How Fit is Your Business? Part 1 Strength

How Fit is Your Business? Part 1: Strength

Keeping Your Business “Fit” Will Keep Your Moves Agile!  

As you regroup and refocus on goals for the coming year, I will use fitness as both a metaphor and framework to help inspire some fresh thinking and approaches.

Illustrated by the “How Fit is Your Business?” graphic to the right, each of the next several posts will explore a new dimension of fitness: Strength, Flexibility, Balance, Speed and Mobility and Endurance.

Remember these are all necessary components of physical fitness and as you work toward your personal goals, consider giving your organizational fitness the same attention. Let’s start with Strength!




Strength: Do you know your strengths and consistently build on and leverage them?

As with personal fitness, organizational fitness begins with strength. The core muscles of a fit organization are:    

  • Vision, Mission, Values           

    Strength is just one of the five indicators that describe athletic, as well as workplace success. Click here for all five.

  • Core Competencies
  • Relevance

Just like the muscles in our body, our organizational strengths run throughout our entire system. Hence, strength doesn’t come to us just by purchasing a gym membership (if only it were so!), it comes from building a routine and continuous practice.

Strength alone, of course, does not amount to fitness; it must be developed along with the other aspects. If you have ever seen someone who only spends their time in the weight lifting section of the gym, you know what I mean. This is where the term muscle-bound comes from.

Focusing only on strength can literally bind your joints and inhibit your full range of motion. Strength and flexibility enhance each other. Stretching the muscles actually allows for access to the power of the whole length of the muscle fiber. Shorter muscles, would mean less strength and a smaller range of motion.  Simply focusing on flexibility without strength can lead to a total lack of stability.

Translate this to the capacity of individual leaders, teams and even entire organizations and the same is true: Only focusing on one or two core competencies (e.g. efficiency) without learning continuously to stay relevant to the changing needs and opportunities in the market limits your ultimate competitive strength.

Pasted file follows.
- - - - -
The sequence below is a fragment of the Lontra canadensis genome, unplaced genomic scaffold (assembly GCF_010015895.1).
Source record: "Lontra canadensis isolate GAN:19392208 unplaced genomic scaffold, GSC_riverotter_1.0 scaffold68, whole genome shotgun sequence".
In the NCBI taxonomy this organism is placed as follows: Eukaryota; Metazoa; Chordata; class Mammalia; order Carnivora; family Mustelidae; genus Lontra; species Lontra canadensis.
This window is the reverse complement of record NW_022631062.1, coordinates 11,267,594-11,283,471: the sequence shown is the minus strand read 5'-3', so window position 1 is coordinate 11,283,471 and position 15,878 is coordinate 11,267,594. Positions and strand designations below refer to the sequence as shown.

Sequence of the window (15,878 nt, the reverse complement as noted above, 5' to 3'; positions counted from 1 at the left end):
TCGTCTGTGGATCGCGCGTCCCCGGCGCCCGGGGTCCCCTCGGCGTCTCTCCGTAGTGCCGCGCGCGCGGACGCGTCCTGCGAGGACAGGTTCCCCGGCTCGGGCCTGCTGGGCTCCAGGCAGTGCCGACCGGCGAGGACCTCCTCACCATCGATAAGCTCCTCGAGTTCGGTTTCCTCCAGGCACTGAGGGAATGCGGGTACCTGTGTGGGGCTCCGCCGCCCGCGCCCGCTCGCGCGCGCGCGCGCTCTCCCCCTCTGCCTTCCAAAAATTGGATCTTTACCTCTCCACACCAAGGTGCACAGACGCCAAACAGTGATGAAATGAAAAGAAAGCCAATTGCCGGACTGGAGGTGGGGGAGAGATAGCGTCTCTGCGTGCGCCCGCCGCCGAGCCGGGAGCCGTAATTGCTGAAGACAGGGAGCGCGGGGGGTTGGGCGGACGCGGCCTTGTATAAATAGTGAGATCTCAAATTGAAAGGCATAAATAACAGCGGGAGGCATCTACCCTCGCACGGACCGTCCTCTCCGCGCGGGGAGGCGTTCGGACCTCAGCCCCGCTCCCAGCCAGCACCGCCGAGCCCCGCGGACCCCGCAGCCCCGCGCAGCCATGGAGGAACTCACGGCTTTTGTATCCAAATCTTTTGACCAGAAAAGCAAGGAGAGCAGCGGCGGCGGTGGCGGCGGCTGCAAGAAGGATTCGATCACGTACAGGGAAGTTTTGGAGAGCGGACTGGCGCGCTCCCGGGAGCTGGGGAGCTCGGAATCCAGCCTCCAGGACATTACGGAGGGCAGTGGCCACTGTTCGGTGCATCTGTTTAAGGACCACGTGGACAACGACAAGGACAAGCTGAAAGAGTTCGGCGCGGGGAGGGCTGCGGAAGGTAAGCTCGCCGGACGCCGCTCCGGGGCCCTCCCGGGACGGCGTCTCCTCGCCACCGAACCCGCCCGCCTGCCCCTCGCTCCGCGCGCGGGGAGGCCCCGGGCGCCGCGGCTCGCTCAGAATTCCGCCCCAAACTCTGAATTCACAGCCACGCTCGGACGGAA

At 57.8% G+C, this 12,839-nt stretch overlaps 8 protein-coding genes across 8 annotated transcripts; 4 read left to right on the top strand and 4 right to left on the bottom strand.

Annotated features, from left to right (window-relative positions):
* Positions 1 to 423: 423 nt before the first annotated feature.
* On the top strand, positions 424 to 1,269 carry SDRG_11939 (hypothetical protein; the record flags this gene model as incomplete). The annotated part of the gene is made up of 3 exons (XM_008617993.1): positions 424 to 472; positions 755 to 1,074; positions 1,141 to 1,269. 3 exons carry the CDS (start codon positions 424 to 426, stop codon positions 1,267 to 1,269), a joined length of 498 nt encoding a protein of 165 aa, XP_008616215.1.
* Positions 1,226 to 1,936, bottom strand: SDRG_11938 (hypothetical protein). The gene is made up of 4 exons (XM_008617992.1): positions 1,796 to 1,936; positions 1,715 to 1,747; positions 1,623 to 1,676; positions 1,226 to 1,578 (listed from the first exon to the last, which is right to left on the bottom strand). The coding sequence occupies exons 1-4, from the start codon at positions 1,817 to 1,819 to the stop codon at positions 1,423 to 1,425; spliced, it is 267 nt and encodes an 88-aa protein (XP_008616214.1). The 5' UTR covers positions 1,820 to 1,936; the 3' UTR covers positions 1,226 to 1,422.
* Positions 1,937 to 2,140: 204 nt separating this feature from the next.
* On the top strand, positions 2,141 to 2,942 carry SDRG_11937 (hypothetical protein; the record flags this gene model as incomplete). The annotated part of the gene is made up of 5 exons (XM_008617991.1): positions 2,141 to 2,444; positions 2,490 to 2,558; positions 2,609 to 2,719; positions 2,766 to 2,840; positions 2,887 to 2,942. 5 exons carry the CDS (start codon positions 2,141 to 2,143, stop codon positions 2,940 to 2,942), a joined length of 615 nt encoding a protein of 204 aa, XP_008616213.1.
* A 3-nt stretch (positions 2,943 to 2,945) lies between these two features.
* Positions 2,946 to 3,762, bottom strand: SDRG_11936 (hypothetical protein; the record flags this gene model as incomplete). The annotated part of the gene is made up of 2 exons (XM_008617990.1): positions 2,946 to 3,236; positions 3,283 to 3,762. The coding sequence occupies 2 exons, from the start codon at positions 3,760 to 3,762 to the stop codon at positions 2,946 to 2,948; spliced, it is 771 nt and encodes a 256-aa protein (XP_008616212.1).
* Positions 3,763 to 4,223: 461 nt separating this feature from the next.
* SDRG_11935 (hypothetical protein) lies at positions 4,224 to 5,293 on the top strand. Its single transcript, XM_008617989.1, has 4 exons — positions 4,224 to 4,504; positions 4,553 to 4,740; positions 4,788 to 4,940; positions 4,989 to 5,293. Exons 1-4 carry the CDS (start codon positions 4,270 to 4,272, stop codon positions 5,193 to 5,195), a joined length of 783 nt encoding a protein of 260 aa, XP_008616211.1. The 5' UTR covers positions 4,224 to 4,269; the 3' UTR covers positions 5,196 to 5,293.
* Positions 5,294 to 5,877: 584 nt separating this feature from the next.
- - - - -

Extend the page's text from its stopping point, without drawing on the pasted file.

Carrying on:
Consequently, being overly responsive without attention to your core strengths can quickly lead to organizational instability.

If you have not already identified your strengths and core competencies, NOW is the perfect time.


The activity outlined below can be an individual reflection, or a more comprehensive growth opportunity for your team or entire organization. Start with an appreciative reflection on this past year and ask:


  •      When was I or were we at our best? (When were we best engaging our talent and having the biggest impact?)
  •      What was happening?
  •      What were we doing, thinking and feeling?
  •      How did we work together or tap our resources for the greatest impact?
  •      What contributed the most to our success?

Next, give yourself time to reflect on your answers and, if you are doing this as a team or organization, provide a chance for team members to interview their colleagues and compile their responses into themes.

Finally, with your strengths in hand, generate ideas for how you can be more intentional in developing and building on these strengths in the new year.

For example, if one of your strengths is cross-departmental collaboration and communication or working with strategic partners, how might you improve on this in 2018?

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